many were framed as an
of a more assimilable set of
immigrants from Catholic Spain, Portugal and Italy in the 1940s and 1950s had
meant that tensions had not surfaced over the questions of religious, racial and
cultural homogeneity. With the earlier Eastern European migrants, questions
arose about political loyalty. This proved to be an unreliable expectation in the
second half of the twentiethcentury, as immigrants from an empire that had
outlived its usefulness arrived in the labour-starved motherland and found themselves being blamed for being different, ghettoized and, in effect
working-class mothers prayed with their rosary beads ‘in church,
home, on the street, in shops or queues, almost anywhere’.3 These
accounts illustrate that lay Irish women came to represent faith and
nation in the modern age. They testify to the central positions that lay
women held in the religious worlds of nineteenth and twentieth-century
Ireland even as they document both changes and continuities in how
women practiced their faith from the post-famine decades to 1950.
In the immediate aftermath of the Great Famine, the Irish Catholic
Church remained institutionally
The Irish Catholic mother
Autobiographies and memoirs written in the late nineteenth and early
twentiethcenturies affirm the pivotal influence of the Irish Catholic
mother. As Maynooth scholar Walter MacDonald reminisced in 1926:
I love to think of my mother, who was quite unlike – superior to –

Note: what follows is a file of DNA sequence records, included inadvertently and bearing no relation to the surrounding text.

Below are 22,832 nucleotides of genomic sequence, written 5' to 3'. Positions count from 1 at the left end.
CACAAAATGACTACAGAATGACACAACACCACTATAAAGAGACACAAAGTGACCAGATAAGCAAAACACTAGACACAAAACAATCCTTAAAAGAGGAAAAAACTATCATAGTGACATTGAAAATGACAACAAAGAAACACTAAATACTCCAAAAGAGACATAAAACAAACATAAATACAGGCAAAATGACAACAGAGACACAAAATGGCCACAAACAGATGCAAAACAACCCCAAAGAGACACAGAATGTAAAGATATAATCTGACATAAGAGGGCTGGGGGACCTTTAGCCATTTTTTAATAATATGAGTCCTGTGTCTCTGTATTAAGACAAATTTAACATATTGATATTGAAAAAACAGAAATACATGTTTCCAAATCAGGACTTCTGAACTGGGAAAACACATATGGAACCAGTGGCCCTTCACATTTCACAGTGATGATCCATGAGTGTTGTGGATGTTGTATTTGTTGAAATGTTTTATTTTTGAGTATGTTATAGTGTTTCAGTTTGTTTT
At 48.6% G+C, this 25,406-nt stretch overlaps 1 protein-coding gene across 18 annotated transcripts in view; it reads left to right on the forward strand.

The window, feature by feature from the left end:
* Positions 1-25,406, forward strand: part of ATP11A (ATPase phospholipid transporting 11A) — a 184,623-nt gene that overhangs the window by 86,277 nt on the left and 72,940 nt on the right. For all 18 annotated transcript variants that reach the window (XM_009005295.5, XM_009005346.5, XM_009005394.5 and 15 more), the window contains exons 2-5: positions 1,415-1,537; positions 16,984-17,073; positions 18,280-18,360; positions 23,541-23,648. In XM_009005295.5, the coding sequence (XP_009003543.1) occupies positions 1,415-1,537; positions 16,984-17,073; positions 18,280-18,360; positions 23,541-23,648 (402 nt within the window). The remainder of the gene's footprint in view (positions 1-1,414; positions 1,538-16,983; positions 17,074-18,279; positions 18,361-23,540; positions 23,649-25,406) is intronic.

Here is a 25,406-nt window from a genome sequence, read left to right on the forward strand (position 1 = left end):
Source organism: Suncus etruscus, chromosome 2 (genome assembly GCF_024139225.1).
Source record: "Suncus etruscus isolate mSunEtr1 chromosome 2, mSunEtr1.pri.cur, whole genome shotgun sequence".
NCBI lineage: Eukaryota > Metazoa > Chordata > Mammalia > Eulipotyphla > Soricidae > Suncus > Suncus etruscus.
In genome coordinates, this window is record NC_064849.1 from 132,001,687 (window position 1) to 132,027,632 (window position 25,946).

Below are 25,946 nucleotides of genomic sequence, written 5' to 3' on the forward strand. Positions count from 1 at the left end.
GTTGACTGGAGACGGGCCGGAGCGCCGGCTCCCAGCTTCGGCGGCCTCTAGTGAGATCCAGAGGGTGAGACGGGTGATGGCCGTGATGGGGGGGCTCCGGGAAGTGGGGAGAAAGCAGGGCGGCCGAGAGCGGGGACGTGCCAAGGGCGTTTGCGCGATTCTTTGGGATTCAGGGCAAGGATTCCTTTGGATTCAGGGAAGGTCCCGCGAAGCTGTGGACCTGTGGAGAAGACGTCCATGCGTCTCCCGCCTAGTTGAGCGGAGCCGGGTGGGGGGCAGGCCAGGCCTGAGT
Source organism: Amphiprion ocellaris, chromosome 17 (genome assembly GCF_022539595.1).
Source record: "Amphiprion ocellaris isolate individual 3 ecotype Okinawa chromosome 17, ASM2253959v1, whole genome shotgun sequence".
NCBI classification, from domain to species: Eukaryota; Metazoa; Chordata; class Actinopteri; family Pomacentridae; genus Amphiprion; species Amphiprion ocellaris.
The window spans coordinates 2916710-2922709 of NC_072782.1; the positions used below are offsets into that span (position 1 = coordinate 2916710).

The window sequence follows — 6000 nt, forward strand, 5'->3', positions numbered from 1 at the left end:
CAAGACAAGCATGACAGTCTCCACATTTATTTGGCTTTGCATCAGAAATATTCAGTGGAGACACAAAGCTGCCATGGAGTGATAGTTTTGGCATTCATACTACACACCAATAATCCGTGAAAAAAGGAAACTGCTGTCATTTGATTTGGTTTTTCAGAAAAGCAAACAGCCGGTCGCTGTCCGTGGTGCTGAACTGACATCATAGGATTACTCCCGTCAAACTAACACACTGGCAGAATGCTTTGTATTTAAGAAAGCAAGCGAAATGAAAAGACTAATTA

any other woman whom I have met, of her class. ... She was
always at work, heavy work very often, about the house – cleaning,
washing, ironing, sewing, cooking … . I remember, above everything else, the reverent care with which she undressed us and put
us to bed
Women and Catholic culture
Late nineteenth- and early twentieth-century Ireland boasted a vast
body of prescriptive literature that instructed women how to lead
proper Catholic lives.1 A key example, Bernard O’Reilly’s 1883 advice
book The Mirror of True Womanhood, conflated women’s religious
and domestic duties:
There is nothing on earth which the Creator and Lord of all
things holds more dear than [the] home, in which … a mother’s
unfailing and all-embracing tenderness will be, like the light and
warmth of the sun in the heavens, the source of life, and joy
bereaved families, including Irish playwright Sean
O’Casey’s sister, were assisted by the Society in the twentiethcentury
and identifies the benefits of its policy changes for widows and children.
It also analyses the children’s transition from dependence to independent adulthood, evidence which serves as a barometer of the Society’s
success in the twentiethcentury.
‘A new departure’
By the end of the nineteenth century, fifteen boards of guardians had
appointed women’s committees to oversee the boarding out of workhouse children.3 The Pauper Children (Ireland) Act was
4035 The debate.qxd:-
The Tudor revolution in religion:
the twentieth-century debate
The figure of Henry VIII stands astride the Reformation century –
a man of moods, at one moment terrifying and at another wooing
his subjects, but always in command of the situation. But was he?
At the very heart of the modern debate about the English
Reformation lies the question – how far was the official
Reformation the creation of the monarch?
During the past 100 years many historians have turned their
attention to this question